Connections Quarterly Winter 2019 - Restorative Practices - Page 40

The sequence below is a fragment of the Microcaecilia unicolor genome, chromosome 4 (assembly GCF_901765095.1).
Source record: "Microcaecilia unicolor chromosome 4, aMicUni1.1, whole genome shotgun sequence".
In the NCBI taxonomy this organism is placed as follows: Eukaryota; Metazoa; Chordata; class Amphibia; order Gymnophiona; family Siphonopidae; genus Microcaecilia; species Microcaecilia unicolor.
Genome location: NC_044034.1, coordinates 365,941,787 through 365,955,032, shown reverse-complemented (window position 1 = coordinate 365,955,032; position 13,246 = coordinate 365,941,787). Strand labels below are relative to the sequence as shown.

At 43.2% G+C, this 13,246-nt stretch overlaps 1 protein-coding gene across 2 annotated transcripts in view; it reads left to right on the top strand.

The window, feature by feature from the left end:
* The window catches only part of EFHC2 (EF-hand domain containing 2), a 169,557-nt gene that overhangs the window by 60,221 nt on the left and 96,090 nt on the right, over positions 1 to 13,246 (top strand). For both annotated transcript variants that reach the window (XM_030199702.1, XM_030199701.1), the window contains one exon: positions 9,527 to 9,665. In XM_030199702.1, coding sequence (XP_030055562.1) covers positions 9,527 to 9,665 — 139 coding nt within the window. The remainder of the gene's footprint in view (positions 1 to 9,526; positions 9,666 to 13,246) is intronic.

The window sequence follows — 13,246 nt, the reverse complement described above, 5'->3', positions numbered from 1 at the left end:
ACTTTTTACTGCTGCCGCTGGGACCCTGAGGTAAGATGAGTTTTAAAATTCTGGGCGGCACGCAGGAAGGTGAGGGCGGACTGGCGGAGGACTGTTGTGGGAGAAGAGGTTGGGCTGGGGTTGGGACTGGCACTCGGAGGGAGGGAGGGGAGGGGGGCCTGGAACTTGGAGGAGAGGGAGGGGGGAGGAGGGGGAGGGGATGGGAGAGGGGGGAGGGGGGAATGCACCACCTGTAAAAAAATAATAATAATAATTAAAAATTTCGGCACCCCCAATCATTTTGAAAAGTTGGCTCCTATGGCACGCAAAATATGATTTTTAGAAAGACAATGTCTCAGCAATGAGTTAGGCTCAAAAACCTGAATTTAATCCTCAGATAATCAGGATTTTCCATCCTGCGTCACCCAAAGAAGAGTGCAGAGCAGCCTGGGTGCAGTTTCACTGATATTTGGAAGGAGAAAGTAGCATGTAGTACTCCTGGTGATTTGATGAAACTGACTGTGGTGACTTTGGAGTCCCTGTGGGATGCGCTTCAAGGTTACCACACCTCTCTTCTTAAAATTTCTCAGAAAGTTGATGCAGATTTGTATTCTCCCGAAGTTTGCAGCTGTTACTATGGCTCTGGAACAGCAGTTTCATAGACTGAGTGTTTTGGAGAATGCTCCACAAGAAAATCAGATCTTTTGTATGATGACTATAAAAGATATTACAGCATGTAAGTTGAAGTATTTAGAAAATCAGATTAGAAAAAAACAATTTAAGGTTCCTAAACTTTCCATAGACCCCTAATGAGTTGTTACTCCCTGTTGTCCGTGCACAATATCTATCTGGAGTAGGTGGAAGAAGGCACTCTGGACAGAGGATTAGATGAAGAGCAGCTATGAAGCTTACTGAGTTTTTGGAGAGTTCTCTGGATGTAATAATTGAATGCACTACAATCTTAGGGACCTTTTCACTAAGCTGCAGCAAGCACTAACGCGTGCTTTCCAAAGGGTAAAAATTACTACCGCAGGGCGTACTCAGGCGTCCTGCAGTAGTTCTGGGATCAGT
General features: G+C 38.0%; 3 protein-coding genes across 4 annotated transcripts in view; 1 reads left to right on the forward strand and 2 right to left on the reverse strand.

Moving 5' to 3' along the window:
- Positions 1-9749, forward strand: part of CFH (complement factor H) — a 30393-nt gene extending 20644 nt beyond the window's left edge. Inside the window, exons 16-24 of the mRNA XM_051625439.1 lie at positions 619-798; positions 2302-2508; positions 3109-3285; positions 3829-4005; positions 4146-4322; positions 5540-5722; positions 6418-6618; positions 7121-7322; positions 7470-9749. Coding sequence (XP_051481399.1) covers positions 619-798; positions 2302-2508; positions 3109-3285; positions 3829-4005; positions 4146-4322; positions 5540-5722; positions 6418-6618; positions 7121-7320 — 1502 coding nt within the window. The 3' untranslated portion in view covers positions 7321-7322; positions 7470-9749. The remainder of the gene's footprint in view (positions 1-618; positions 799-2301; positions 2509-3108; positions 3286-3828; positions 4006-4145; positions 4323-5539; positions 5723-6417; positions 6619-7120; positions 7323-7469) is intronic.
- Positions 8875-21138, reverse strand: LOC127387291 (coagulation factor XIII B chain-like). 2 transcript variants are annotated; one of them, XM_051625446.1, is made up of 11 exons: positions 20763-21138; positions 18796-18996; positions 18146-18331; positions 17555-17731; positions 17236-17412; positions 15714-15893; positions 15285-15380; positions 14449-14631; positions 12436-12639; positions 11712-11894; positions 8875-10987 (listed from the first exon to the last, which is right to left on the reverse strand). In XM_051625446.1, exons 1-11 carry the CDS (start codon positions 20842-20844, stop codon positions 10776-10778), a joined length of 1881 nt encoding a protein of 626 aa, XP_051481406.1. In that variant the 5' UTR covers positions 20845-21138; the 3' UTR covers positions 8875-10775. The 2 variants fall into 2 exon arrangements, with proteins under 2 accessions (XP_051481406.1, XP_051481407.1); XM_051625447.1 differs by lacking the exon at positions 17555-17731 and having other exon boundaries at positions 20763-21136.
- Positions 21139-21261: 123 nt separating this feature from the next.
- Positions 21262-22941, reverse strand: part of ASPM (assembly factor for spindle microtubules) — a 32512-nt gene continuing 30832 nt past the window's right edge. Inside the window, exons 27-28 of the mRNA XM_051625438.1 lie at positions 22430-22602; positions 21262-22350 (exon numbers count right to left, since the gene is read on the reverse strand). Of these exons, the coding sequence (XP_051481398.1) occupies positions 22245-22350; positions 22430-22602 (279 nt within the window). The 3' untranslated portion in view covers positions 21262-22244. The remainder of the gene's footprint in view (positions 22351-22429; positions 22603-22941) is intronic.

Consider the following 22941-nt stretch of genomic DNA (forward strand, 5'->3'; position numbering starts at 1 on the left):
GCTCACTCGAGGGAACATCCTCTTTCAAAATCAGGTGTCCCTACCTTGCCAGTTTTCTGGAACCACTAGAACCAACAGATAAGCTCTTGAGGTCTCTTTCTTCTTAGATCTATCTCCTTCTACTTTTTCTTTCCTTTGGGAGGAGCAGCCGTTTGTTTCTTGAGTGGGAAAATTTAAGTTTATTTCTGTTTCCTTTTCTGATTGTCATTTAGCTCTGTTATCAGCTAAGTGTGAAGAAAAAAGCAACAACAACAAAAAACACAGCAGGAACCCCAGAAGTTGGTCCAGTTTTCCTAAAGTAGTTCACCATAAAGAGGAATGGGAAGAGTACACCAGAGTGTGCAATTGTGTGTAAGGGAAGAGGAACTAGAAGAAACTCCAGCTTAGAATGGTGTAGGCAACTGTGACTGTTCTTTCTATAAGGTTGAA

R ESTORAT IVE SCHO O L DISC I P L I NE Continued from page 37 Specifically, a Restorative Council is charged with several important responsibilities. 1. Ensuring the integrity of the Restorative Approach to conflict and misconduct. 2. Receiving and reviewing incident reports. 3. Conducting conversations/interviews with students, faculty, and/or parents when necessary. 4. Identifying unmet needs and underly- ing issues in a student’s life that may be compelling the disruptive behavior. 5. Determining the most effective and ap- propriate restorative response to meet those needs as articulated in the Policy. 6. Working closely with the school’s Coun- selor or Care Group to support any ex- isting SEL, MTSS, PBIS, and RTI plans. 7. Facilitating restorative when necessary. conferences 8. Monitoring student progress and Re- storative Agreements. 9. Eventually conducting ongoing in- school training of faculty in restorative communication. Restorative Practices In the past five years there has been an ex- traordinary evolution in school-based restor- ative practices. While the basic 4 Step Re- storative Process inherited from restorative justice remains the core, advancements in interpersonal neurobiology, neuroscience Page 38 Winter 2019 “ Regardless of the specific practice, all restorative practices are about re- storative communication. ” of communication, trauma-awareness, and trauma-responsiveness are revealing the transformative power of restorative lan- guage, community building circles, com- munication, and interaction. With trauma, there are ways of communicat- ing restoratively that can effectively intervene in the immediate experience of traumatic stress, anxiety, agitation, and/or withdrawal to help co-regulate emotions and nervous system function. When these ways and prac- tices are supported by a whole-school pro- gram, trauma recovery becomes part of the restorative plan for any student and/or fac- ulty member. Most schools are striving to be- come trauma-informed. The next evolution- ary step is to become trauma-responsive, and restorative communication is the way to accomplish this. Regardless of the specific practice, all restor- ative practices are about restorative commu- nication. Whether it’s a restorative conduct policy; a classroom teaching circle; a check- in circle; class or faculty respect agreement; a one-on-one restorative conversation with a student, colleague, or parent; or a more CSEE Connections